Several case series have been published reporting the association of pericardial effusion with minoxidil.5-7 The overall incidence of minoxidil-associated pericardial effusion is 3%.4 Many patients who take minoxidil for hypertension have co-existing chronic/end-stage renal disease which, in itself, can predispose patients to uremic pericardial effusions.7 Thus, it is difficult to estimate the true incidence of pericardial effusions due to minoxidil alone.7 In patients undergoing hemodialysis and taking minoxidil compared to patients who are only undergoing hemodialysis, the rate of pericardial effusions was statistically greater (81% vs 23%, p < 0.0005) in those taking minoxidil.8
Patients who continue to take minoxidil are at risk of developing a pericardial effusion that can progress to tamponade, especially if they are not followed with surveillance echocardiograms. In the study by Martin et al., of the 52 patients with minoxidil-associated pericardial effusions, 21 of them progressed to pericardial tamponade.4 Furthermore, of the 21 patients who developed tamponade, 70% were on hemodialysis compared to 22% who were not.
POCUS is becoming more common in the evaluation of critically ill patients in the ED. Regardless of hemodynamic status, POCUS diagnosis of cardiac tamponade physiology is suggested by three findings: (1) collapse of the right ventricle and right atrium in diastole; (2) exaggerated respiratory variations of transmitral and transtricuspid doppler inflow velocities; and (3) inferior vena cava plethora.9 Collapse of the right ventricular free wall in diastole is highly specific, and is the most recognized sonographic sign of cardiac tamponade.10 This is demonstrated by placing M-mode over the mitral valve in the parasternal long-axis view (Images 2A and 3A) and observing movement of the right ventricular free wall towards the intra-ventricular septum as the mitral valve opens in early diastole (Image 3B).
Although our patient had a massive pericardial effusion with sonographic signs of cardiac tamponade, his blood pressure was markedly elevated. One retrospective review found that the majority of patients who present with subacute non-traumatic cardiac tamponade will not be hypotensive (15%), but actually normotensive (50%) or even hypertensive (35%).10 The existing literature suggests that the incidence of patients with sonographic cardiac tamponade who are hypertensive ranges between 27% to 43%.12-15 Preexisting hypertension,14-15 and advanced renal disease,14 both of which are present in our patient, are risk factors for developing sonographic cardiac tamponade without hypotension.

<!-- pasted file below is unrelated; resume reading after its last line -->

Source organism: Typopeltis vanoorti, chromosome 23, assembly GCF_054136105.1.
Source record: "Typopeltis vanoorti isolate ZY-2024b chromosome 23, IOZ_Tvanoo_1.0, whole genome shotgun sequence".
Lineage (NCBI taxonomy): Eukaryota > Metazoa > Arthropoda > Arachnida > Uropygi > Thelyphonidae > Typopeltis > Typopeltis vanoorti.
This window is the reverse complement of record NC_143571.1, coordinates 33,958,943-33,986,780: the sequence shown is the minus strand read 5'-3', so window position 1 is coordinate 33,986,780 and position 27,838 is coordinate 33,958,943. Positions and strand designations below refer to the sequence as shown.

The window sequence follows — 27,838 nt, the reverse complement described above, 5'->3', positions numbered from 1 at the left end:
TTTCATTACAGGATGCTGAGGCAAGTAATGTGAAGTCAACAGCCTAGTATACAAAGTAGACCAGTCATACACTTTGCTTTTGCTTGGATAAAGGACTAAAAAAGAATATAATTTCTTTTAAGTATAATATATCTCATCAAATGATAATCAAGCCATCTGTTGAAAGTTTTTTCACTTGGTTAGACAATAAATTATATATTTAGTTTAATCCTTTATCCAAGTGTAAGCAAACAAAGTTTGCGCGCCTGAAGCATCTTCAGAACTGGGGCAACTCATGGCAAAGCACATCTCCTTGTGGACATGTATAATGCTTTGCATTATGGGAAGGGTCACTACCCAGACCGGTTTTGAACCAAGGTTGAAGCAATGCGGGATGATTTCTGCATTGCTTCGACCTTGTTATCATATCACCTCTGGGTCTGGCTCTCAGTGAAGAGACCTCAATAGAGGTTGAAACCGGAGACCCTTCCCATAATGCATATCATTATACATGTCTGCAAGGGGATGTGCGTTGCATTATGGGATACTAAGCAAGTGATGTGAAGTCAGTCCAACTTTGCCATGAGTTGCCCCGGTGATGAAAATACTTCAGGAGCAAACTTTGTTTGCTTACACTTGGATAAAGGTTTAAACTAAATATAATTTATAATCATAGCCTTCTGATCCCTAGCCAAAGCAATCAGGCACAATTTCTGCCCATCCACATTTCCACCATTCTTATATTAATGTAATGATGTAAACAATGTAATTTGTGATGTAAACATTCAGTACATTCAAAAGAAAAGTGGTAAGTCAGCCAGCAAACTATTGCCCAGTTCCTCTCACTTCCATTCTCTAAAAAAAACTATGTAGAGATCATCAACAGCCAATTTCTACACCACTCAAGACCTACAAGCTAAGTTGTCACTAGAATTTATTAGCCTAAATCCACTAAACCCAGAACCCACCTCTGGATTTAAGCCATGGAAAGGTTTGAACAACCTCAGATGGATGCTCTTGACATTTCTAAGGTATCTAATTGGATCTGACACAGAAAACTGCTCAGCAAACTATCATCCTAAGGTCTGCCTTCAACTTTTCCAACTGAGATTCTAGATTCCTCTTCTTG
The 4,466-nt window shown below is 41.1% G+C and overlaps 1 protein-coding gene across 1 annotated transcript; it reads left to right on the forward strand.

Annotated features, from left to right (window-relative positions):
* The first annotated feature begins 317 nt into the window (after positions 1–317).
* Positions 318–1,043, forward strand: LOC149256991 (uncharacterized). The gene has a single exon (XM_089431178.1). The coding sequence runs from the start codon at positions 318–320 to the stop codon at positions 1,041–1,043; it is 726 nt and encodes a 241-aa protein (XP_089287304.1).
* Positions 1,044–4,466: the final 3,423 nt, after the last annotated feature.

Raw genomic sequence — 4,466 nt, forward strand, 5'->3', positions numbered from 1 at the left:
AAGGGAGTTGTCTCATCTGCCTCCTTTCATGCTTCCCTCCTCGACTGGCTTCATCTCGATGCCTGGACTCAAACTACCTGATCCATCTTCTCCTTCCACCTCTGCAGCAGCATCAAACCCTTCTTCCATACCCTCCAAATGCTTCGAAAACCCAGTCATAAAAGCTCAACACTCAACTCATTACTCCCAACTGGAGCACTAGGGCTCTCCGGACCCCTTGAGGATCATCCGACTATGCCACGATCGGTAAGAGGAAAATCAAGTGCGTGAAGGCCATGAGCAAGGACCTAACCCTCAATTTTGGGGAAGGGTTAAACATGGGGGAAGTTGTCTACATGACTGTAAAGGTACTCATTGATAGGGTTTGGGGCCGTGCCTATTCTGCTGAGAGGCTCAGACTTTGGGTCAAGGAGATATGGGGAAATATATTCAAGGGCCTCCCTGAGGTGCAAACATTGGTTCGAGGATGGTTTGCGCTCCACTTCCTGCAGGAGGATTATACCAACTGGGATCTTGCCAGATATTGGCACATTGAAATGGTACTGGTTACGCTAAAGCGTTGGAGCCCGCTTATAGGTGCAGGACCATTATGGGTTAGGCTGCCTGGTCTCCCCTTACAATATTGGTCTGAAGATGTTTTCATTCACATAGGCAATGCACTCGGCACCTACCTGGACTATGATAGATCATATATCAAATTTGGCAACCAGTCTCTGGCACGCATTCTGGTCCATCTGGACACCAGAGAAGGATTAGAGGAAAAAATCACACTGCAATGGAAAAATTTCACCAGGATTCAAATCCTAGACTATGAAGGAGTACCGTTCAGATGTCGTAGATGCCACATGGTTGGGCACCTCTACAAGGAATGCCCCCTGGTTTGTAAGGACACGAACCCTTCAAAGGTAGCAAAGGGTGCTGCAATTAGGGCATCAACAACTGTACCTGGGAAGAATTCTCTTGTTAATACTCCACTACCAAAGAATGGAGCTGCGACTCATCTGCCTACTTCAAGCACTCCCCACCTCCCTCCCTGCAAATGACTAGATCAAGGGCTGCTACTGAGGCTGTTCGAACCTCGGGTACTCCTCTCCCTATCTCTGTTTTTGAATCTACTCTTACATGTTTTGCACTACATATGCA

What do we already know about this clinical entity?
A known potential complication of minoxidil therapy is the development of a pericardial effusion that may progress to cardiac tamponade.
What makes this presentation of disease reportable?
This is the first case of minoxidil-associated subacute cardiac tamponade diagnosed by point-of-care ultrasound in the emergency department.
What is the major learning point?
Point-of-care-ultrasound in motion mode can be used to diagnose sonographic cardiac tamponade in the ED.
How might this improve emergency medicine practice?
Early diagnosis of subacute cardiac tamponade can lead to earlier intervention and avoidance of potential complications, leading to improved outcomes.
We report a case of a patient with minoxidil-associated pericardial effusion with sonographic evidence of tamponade despite being hypertensive, diagnosed by POCUS. Given the increased risk of enlarging pericardial effusion progressing to tamponade with minoxidil use (especially in those with pre-existing renal disease) these patients should have a POCUS performed to screen for sonographic cardiac tamponade even without hypotension.
Section Editor: Rick A. McPheeters, DO
Full text available through open access at http://escholarship.org/uc/uciem_cpcem
Address for Correspondence: Daniel Kolinsky, MD, Washington University School of Medicine, 660 South Euclid, Box 8072. St. Louis, MO 63110. Email: firstname.lastname@example.org. 1:232 – 237
Submission history: Revision received December 21, 2016; Submitted March 26, 2017; Accepted March 30, 2017
Conflicts of Interest: By the CPC-EM article submission agreement, all authors are required to disclose all affiliations, funding sources and financial or management relationships that could be perceived as potential sources of bias. The authors disclosed none.